I love it when companies specialise in one thing, do it well and continue to innovate. Personally my drum set is a collection of specialty items such as the Vector bass drum pedal, Reunion Blues cymbal bag, Bopworks Mel Lewis sticks, Tackle Waxed Canvas Compact Drumstick Bag, and most importantly Craig Lauritsen hand-made cymbals. I'll be reviewing these and other items in coming posts.
Not that buying all your bits from one manufacturer isn't a good idea. I'm sure they have their own internal R&D departments and look for new and better products to bring to market. But, I respect the entrepreneurial spirit which drives someone to do one thing better than anyone else.
This time I'd like to talk about the Sweet Spot Lo Rider Clutch. Sweet Spot has been around for a while, specialising in, as the name implies, the hi-hat clutch. This is the bit of kit which holds the top hi-hat cymbal and secures it to the hi-hat centre rod to allow the foot to raise and lower the top hi-hat cymbal. it's been around in some form or another since the low-boy cymbal of the 1920's. Various improvements and changes have occurred over the years.
I was glad to see Sweet Spot enter the market with a high-quality clutch with clever features such as aluminium lock washers and plastic inner-thread protectors. I've wrestled a small PVC tube in my clutches for 25 years to protect my cymbals, and this seemingly obvious feature had eluded clutch-makers until now.
However aesthetically, the SS clutches really weren't my thing. They were 'flamboyant', clearly intended for the metal crowd. Fair enough, but just not my cup of tea. I've been using an old Ludwig hi-hat clutch from the 40's, and what I like about it is the small form factor and weight distribution, which gives the clutch speed and balance. What I don’t like about it is the rod-hole diameter of 5mm. I've had to have my DW hi-hat rods shaved down to accomodate it. The Sweet Spot clutches were clearly well-designed, but seemed tall, which would distribute the weight along more broadly, the and make them feel top-heavy.
Then, mid 2017, Sweet Spot introduced their Lo Rider clutch. it was small, similar form-factor to my trusty old Ludwig, and looked to be machined to a high standard. I placed my order.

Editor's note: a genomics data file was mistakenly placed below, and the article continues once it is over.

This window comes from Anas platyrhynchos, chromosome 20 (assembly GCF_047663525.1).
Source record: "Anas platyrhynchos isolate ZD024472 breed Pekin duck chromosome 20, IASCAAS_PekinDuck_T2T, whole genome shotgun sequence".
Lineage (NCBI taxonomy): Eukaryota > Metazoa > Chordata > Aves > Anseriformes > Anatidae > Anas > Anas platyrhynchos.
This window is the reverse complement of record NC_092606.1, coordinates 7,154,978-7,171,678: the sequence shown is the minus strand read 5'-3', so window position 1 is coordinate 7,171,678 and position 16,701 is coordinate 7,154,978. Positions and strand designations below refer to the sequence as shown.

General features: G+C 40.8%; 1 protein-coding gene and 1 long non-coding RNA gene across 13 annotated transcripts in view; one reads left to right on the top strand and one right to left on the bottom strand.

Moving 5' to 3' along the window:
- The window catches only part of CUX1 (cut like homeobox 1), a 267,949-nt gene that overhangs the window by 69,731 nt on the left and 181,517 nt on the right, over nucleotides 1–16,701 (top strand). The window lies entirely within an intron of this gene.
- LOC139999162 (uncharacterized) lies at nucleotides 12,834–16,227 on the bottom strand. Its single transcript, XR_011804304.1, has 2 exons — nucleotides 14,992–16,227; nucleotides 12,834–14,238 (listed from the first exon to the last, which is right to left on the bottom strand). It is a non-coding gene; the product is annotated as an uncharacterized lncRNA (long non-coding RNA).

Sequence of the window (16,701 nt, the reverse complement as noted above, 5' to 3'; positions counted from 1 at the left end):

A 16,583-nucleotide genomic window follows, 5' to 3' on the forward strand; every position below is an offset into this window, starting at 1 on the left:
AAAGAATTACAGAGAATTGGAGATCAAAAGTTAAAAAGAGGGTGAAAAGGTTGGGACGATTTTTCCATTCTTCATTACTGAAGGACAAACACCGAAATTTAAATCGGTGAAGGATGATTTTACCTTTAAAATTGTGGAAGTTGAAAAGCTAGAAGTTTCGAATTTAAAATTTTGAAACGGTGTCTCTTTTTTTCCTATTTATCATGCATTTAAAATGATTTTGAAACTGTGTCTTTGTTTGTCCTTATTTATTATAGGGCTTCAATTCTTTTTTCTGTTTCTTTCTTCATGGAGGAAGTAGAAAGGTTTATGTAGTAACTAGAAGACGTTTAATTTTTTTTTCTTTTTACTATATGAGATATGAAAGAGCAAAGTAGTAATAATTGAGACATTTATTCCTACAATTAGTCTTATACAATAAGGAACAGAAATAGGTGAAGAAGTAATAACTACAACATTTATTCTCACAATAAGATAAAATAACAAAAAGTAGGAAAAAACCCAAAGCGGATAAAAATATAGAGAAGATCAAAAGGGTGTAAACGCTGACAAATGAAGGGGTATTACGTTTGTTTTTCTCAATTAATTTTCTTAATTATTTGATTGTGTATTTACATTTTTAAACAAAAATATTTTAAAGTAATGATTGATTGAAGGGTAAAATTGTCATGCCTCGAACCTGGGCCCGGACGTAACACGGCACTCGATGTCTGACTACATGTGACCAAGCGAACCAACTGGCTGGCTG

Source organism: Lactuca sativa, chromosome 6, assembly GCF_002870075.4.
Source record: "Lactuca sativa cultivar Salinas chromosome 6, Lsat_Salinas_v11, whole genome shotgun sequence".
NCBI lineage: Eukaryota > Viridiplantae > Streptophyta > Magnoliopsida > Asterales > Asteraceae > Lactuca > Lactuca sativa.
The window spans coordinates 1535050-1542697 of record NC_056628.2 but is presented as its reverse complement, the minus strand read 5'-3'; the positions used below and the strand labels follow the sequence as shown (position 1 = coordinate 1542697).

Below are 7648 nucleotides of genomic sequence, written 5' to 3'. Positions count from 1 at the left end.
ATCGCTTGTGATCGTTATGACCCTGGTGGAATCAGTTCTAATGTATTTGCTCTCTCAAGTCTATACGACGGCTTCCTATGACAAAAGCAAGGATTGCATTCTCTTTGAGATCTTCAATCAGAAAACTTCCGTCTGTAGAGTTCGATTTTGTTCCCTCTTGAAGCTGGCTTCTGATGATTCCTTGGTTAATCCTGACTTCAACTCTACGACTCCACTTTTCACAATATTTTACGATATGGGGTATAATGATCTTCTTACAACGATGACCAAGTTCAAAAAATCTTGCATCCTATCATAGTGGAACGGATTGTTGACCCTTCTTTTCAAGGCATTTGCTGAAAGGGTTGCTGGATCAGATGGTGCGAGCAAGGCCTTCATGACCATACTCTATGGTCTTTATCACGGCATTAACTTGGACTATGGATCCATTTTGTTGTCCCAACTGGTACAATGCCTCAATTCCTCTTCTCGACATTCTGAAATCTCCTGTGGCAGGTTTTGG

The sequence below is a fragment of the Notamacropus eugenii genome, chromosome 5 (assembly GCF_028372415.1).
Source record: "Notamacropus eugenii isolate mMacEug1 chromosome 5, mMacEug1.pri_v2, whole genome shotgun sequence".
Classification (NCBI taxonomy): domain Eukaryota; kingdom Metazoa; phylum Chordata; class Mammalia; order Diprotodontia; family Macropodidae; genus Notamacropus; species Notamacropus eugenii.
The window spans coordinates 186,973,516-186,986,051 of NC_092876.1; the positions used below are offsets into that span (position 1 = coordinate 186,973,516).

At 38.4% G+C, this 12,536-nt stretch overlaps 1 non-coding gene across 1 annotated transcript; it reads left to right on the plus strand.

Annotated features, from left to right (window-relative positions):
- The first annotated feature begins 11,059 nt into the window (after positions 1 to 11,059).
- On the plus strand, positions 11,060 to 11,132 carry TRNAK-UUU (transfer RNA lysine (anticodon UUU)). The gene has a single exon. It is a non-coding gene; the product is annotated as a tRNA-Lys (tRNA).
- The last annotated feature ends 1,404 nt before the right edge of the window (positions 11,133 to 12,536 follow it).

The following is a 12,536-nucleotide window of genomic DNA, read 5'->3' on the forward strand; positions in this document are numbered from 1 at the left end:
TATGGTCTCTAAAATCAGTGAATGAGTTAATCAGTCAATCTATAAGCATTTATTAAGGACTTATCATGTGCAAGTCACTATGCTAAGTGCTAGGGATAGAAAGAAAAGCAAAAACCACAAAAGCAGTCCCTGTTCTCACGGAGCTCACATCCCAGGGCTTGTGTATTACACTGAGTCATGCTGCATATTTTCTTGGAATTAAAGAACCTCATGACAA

When the clutch arrived I was not disappointed. it is made of solid stainless steel, with anodised aluminium bottom locking nuts. I chose the wing-screw as opposed to their 'signature' hex-nut, both for personal aesthetic and functional reasons, as I didn't want to be reliant upon a hex-wrench to tighten my hi-hat, and I admit to being a bit of a traditionalist, and an 'if it ain't broke...' kind of guy.
The balance on the clutch is perfectly centre-weighted, making it feel light, barely noticeable in fact. It accommodates my DW Ultra-light rod as well. I love the 'wear-sleeve' as SS calls it, the plastic inner-sleeve which protects the cymbals from wear against the centre threads.
I did make a couple of alterations:
- I replaced the standard felt washers with vintage white felt washers. Not for aesthetic reasons, but because the felt of old seems to be softer, which allows the cymbal tome to come trough nearer. it could of course be due to wear and old-age!
- I replaced the wing-screw with a smaller one from a DW clutch. This reduced the weight by 10g (the SS wing screw weighs 31g, the DW weighs 21g) small potatoes, but every bit counts.
This brings the total weight of the SS clutch to 104g, compared to 69g for my trusty old Ludwig. Still not as light as I would have liked, but lighter than the DW. The overall length of the SS clutch is 6.5cm, compared to 6cm for the Luddy.
Overall I'm impressed with the SS clutch, it is light, extremely well made and has just enough of a uniqueness to it to feel 'custom'. Well done Sweet Spot.
Personally the only improvement would be perhaps a further reduction in height and a lighter core to get the weight down even further. But it's a masterfully made piece of kit which will serve me well for years to come.
You can order your own Sweet Spot clutch here.